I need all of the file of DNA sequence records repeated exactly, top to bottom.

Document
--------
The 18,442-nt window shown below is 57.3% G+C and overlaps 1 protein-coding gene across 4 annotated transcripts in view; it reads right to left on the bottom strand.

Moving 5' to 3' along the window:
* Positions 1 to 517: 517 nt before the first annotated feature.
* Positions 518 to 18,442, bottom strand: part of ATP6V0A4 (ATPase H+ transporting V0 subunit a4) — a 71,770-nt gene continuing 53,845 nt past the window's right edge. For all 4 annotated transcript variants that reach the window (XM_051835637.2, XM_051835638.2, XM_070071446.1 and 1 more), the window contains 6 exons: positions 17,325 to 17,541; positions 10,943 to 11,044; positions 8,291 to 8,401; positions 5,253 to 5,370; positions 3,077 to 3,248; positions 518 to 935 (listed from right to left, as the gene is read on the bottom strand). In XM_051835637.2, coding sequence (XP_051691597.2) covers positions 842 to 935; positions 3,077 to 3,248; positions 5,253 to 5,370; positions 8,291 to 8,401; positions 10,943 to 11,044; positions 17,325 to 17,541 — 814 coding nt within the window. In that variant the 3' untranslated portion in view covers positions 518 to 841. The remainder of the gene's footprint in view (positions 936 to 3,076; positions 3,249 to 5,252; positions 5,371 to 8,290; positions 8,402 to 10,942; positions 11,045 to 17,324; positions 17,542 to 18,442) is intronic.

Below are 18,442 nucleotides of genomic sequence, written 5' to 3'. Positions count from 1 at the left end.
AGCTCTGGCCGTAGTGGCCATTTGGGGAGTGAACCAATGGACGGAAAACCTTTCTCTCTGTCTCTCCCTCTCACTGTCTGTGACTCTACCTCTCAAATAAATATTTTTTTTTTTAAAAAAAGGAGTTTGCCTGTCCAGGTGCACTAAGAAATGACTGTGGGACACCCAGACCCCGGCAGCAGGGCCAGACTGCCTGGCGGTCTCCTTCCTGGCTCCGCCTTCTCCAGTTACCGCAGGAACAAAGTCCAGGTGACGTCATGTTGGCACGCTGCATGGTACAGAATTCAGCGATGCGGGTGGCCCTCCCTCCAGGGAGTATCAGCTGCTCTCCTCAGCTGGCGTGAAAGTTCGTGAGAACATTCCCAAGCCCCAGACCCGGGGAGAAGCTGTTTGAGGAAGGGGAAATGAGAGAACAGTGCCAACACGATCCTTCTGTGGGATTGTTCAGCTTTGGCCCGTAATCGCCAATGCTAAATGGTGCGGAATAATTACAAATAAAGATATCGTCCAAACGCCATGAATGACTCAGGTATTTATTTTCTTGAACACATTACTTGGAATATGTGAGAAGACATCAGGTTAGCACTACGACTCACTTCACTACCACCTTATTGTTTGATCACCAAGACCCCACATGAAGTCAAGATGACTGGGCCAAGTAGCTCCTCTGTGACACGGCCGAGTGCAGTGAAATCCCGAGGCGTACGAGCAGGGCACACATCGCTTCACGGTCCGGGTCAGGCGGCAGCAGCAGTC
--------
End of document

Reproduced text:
The 18,442-nt window shown below is 57.3% G+C and overlaps 1 protein-coding gene across 4 annotated transcripts in view; it reads right to left on the bottom strand.

Moving 5' to 3' along the window:
* Positions 1 to 517: 517 nt before the first annotated feature.
* Positions 518 to 18,442, bottom strand: part of ATP6V0A4 (ATPase H+ transporting V0 subunit a4) — a 71,770-nt gene continuing 53,845 nt past the window's right edge. For all 4 annotated transcript variants that reach the window (XM_051835637.2, XM_051835638.2, XM_070071446.1 and 1 more), the window contains 6 exons: positions 17,325 to 17,541; positions 10,943 to 11,044; positions 8,291 to 8,401; positions 5,253 to 5,370; positions 3,077 to 3,248; positions 518 to 935 (listed from right to left, as the gene is read on the bottom strand). In XM_051835637.2, coding sequence (XP_051691597.2) covers positions 842 to 935; positions 3,077 to 3,248; positions 5,253 to 5,370; positions 8,291 to 8,401; positions 10,943 to 11,044; positions 17,325 to 17,541 — 814 coding nt within the window. In that variant the 3' untranslated portion in view covers positions 518 to 841. The remainder of the gene's footprint in view (positions 936 to 3,076; positions 3,249 to 5,252; positions 5,371 to 8,290; positions 8,402 to 10,942; positions 11,045 to 17,324; positions 17,542 to 18,442) is intronic.

Below are 18,442 nucleotides of genomic sequence, written 5' to 3'. Positions count from 1 at the left end.
AGCTCTGGCCGTAGTGGCCATTTGGGGAGTGAACCAATGGACGGAAAACCTTTCTCTCTGTCTCTCCCTCTCACTGTCTGTGACTCTACCTCTCAAATAAATATTTTTTTTTTTAAAAAAAGGAGTTTGCCTGTCCAGGTGCACTAAGAAATGACTGTGGGACACCCAGACCCCGGCAGCAGGGCCAGACTGCCTGGCGGTCTCCTTCCTGGCTCCGCCTTCTCCAGTTACCGCAGGAACAAAGTCCAGGTGACGTCATGTTGGCACGCTGCATGGTACAGAATTCAGCGATGCGGGTGGCCCTCCCTCCAGGGAGTATCAGCTGCTCTCCTCAGCTGGCGTGAAAGTTCGTGAGAACATTCCCAAGCCCCAGACCCGGGGAGAAGCTGTTTGAGGAAGGGGAAATGAGAGAACAGTGCCAACACGATCCTTCTGTGGGATTGTTCAGCTTTGGCCCGTAATCGCCAATGCTAAATGGTGCGGAATAATTACAAATAAAGATATCGTCCAAACGCCATGAATGACTCAGGTATTTATTTTCTTGAACACATTACTTGGAATATGTGAGAAGACATCAGGTTAGCACTACGACTCACTTCACTACCACCTTATTGTTTGATCACCAAGACCCCACATGAAGTCAAGATGACTGGGCCAAGTAGCTCCTCTGTGACACGGCCGAGTGCAGTGAAATCCCGAGGCGTACGAGCAGGGCACACATCGCTTCACGGTCCGGGTCAGGCGGCAGCAGCAGTC